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Publication numberUS3993331 A
Publication typeGrant
Application numberUS 05/486,954
Publication dateNov 23, 1976
Filing dateJul 10, 1974
Priority dateJul 13, 1973
Also published asDE2432439A1
Publication number05486954, 486954, US 3993331 A, US 3993331A, US-A-3993331, US3993331 A, US3993331A
InventorsWalter Schwarz
Original AssigneeWalter Schwarz
Export CitationBiBTeX, EndNote, RefMan
External Links: USPTO, USPTO Assignment, Espacenet
Electrically insulating pipe coupling
US 3993331 A
Abstract
Two sockets of electrically conducting material are provided, each of which has a free end face spaced from the other socket. A tubular coupling member is provided, which consists of plastics material in which reinforcements are embedded. Said coupling member is tightly fitted at each of its ends in one of said sockets and is surrounded by said free end face thereof and provided at each of its ends with an annular bead disposed in the respective socket. Said coupling member is formed with at least one interface which extends throughout the length of the coupling member and is defined by two abutting surfaces. A layer of insulating material surrounds said coupling member between said free end faces.
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Claims(26)
What is claimed is:
1. An electricaly insulating pipe coupling, which comprises:
two sockets of electrically conducting material spaced from one another in axial alignment,
a tubular coupling member consisting of plastic material in which reinforcements are embedded, said coupling member being tightly fitted at each of its ends by insertion into one of said sockets and provided at each of its ends with an annular bead disposed in the respective socket,
said coupling member being split longitudinally and thereby formed with at least one interface which extends throughout the length of the coupling member and is defined by two abutting surfaces which allows the coupling to be curled on itself thereby allowing each bead to be disposed as aforesaid, and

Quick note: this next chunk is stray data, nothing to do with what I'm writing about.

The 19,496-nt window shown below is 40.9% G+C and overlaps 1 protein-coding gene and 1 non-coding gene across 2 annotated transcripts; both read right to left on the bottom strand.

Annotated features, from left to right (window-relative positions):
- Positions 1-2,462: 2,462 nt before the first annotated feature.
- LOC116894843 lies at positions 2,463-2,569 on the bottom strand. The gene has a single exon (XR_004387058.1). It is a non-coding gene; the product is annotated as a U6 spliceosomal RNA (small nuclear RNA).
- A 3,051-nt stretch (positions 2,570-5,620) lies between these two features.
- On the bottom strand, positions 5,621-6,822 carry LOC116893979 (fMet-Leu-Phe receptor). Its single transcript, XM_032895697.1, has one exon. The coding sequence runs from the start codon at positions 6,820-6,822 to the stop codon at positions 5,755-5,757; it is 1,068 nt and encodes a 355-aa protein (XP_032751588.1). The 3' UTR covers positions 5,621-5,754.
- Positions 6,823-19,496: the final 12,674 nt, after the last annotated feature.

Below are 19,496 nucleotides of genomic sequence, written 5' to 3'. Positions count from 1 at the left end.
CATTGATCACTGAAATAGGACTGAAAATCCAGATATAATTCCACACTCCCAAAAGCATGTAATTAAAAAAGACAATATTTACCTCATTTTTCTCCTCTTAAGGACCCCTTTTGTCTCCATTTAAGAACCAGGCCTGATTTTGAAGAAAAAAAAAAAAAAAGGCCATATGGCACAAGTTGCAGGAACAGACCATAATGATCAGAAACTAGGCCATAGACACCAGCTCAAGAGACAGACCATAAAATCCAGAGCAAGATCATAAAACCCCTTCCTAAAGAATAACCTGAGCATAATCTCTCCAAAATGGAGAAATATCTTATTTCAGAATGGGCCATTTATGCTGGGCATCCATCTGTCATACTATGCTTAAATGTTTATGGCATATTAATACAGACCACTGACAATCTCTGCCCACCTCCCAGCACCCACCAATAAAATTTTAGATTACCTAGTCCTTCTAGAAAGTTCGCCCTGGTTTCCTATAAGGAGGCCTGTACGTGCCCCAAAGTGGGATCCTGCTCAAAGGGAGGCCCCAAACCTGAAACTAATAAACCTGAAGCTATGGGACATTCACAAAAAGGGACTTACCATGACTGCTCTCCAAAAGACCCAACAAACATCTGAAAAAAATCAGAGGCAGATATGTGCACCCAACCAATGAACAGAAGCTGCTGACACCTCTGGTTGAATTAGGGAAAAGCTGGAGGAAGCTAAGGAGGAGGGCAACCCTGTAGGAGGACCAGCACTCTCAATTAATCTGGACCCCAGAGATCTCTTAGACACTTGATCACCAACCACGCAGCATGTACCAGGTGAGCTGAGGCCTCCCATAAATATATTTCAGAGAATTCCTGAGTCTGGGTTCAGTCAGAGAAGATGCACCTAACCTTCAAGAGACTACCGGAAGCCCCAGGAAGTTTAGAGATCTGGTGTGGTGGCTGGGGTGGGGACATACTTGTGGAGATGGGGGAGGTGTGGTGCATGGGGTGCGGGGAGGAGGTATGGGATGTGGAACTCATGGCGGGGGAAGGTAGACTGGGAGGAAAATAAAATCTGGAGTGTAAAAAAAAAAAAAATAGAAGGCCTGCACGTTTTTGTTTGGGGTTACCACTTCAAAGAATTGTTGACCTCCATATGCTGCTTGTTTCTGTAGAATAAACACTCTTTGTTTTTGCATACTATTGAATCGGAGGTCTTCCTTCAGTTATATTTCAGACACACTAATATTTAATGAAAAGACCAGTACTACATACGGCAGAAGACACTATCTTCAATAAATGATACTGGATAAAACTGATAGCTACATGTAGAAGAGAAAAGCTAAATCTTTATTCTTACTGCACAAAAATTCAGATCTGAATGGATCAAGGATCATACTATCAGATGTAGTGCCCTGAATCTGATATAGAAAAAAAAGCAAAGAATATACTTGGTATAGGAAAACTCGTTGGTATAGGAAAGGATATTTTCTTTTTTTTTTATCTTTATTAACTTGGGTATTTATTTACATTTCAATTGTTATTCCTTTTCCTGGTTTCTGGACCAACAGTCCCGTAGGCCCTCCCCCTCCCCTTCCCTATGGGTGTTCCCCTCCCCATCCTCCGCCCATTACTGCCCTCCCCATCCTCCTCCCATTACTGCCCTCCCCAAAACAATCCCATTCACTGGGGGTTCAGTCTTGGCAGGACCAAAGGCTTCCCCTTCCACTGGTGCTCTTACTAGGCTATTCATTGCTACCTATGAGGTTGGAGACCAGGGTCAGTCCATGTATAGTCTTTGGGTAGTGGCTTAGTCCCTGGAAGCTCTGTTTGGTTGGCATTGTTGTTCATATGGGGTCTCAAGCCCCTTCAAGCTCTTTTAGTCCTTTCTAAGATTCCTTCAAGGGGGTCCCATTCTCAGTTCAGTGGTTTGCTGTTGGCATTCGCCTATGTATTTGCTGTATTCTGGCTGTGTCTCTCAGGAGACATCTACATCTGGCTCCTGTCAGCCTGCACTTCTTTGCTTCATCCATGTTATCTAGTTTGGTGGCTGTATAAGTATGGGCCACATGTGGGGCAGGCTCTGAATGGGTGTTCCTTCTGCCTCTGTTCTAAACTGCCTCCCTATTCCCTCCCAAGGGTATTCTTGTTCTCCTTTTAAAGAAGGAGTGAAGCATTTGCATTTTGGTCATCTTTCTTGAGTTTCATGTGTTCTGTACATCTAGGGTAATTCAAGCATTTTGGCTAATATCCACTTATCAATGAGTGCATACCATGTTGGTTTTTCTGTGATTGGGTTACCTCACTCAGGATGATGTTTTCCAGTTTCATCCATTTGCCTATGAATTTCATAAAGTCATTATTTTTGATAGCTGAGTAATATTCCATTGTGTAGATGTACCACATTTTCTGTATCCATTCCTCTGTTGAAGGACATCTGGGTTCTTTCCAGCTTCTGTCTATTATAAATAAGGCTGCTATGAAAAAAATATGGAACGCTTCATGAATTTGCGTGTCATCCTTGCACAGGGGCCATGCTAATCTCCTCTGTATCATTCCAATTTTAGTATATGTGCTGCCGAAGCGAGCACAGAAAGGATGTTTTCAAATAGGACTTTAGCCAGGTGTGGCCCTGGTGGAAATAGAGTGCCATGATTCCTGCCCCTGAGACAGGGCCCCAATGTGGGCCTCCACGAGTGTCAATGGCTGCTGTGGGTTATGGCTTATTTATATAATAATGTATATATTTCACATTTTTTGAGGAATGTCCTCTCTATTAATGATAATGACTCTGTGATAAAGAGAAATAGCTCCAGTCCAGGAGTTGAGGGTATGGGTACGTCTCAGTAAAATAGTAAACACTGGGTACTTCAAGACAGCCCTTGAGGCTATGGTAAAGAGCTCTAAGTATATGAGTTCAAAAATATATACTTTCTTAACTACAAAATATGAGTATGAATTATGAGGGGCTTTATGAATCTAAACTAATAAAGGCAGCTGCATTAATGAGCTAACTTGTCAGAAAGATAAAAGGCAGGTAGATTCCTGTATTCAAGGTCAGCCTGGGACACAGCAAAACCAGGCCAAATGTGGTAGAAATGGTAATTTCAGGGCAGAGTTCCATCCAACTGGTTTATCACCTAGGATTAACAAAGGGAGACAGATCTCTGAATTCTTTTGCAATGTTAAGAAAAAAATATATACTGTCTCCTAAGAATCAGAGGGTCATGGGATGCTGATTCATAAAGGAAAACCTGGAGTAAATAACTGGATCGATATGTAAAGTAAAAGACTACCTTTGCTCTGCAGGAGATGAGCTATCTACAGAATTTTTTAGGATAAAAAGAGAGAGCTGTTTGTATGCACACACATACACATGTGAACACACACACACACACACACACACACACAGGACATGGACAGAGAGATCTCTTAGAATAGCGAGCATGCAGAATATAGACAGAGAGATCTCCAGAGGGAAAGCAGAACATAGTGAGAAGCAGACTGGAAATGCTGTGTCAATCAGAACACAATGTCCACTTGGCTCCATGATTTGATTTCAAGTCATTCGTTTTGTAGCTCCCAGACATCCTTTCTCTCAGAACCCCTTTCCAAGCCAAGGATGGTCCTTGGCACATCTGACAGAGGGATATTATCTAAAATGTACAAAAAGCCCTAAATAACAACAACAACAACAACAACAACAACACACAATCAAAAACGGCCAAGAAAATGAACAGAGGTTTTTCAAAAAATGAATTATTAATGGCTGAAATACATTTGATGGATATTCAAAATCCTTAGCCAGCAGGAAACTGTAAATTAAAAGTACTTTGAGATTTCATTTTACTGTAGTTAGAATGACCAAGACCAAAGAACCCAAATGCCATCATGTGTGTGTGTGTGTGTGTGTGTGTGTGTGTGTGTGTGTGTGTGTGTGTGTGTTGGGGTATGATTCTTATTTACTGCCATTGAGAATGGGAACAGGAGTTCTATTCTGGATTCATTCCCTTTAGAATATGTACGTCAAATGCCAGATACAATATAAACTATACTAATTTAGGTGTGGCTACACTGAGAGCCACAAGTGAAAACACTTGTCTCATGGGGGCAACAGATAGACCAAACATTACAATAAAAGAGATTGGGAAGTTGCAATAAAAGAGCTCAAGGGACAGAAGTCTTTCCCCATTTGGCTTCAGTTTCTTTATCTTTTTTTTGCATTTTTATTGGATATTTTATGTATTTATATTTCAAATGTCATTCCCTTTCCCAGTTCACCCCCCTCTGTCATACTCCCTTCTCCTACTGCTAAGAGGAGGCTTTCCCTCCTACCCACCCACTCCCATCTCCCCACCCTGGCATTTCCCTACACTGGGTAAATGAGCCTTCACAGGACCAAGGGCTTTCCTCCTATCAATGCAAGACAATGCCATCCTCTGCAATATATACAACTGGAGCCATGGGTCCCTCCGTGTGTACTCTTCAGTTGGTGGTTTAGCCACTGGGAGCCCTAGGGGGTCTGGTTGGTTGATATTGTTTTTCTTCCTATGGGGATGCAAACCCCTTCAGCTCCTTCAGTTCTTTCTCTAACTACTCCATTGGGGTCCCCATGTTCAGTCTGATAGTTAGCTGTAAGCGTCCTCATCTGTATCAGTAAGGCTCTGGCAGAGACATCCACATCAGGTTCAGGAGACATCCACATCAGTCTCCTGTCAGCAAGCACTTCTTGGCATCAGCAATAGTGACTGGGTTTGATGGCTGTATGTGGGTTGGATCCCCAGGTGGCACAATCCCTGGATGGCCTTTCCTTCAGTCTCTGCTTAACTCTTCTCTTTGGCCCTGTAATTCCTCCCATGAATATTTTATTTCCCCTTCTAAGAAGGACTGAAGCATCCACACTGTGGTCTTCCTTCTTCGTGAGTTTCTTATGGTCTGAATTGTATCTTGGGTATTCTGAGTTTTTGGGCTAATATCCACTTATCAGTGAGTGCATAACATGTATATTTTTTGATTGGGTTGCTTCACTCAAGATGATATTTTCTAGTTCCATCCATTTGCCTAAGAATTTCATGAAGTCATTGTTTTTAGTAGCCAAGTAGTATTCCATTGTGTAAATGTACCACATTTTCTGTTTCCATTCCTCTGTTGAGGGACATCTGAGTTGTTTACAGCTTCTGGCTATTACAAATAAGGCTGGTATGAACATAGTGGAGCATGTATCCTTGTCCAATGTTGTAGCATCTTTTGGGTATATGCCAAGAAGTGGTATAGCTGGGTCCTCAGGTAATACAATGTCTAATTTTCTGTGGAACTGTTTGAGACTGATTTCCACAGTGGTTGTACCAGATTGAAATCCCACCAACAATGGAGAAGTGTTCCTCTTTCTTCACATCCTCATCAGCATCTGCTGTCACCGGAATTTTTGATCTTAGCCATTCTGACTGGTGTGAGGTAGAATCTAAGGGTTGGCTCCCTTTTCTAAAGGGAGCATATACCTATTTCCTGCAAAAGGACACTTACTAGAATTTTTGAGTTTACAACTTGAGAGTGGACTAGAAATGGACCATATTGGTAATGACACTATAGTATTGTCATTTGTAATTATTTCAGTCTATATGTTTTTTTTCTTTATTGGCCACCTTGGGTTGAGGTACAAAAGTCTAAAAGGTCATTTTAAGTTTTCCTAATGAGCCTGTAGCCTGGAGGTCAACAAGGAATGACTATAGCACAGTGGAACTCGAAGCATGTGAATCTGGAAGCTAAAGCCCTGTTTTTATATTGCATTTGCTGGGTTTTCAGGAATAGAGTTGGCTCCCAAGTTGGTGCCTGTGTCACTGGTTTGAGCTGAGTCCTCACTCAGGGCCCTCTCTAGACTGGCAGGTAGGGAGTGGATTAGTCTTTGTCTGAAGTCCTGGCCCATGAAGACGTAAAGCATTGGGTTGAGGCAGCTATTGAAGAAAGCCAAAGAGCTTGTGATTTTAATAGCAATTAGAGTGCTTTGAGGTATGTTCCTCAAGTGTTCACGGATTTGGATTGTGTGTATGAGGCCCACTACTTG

a layer of insulating material surrounding said coupling member between said sockets.
2. A pipe coupling as claimed in claim 1, in which said interfaces forming an interface are adhesively bonded.
3. A pipe coupling as set forth in claim 1, in which said two abutting surfaces forming an interface extend in two parallel planes, one of which is disposed radially outwardly of the other and extends tangentially to the inside peripheral surface of the tubular coupling member.
4. A pipe coupling as set forth in claim 1, in which said interface has the shape of a trough which is continuously curved in cross-section.
5. A pipe coupling as set forth in claim 1, in which said interface is planar.
6. A pipe coupling as set forth in claim 1, in which said interface is helical.
7. A pipe coupling as set forth in claim 1, in which said insulating material consists of plastics material, in which reinforcements are embedded.
8. A pipe coupling as set forth in claim 7, in which said layer consists of wound reinforcing fibers which are impregnated with the plastics material.
9. A pipe coupling as set forth in claim 1, in which said sockets are cup-shaped, defining an inner periphery, each of them having an opening defined by said free end face, which opening is constricted with respect to the inner periphery of its respective socket.
10. A pipe coupling as set forth in claim 8, in which the free end face of each of said sockets comprises an axially outwardly tapering, radially outer end face portion and an axially inwardly tapering, radially inner end face portion intersecting said radially outer end face portion at right angles thereto at a circular line of intersection at the axially outermost portion of said socket.
11. A pipe coupling as set forth in claim 9, in which:
each of said sockets defines an annular clearance space surrounding said coupling member,
said annular clearance space is filled with a cured plastic material, and
said layer of insulating material consists of wound, figer-reinforced synthetic resin.
12. A pipe coupling as set forth in claim 11, in which said annular clearance space is filled with cold-vulcanized silicone rubber.
13. A pipe coupling as set forth in claim 9, in which said coupling member has at least two interfaces, each of which is defined by two abutting surfaces.
14. A pipe coupling as set forth in claim 9, in which a gap is provided between the inner periphery of each socket and said annular bead disposed in said socket, and
said gap is filled with a composition.
15. A pipe coupling as set forth in claim 14, in which said gap is filled with cold-vulcanized slicone rubber.
16. A pipe coupling as set forth in claim 1, in which:
one of said annular beads extends inwardly from the inside peripheral surface of said coupling member,
the other of said annular beads extends outwardly from the outside peripheral surface of said coupling member,
two pipe sections are provided,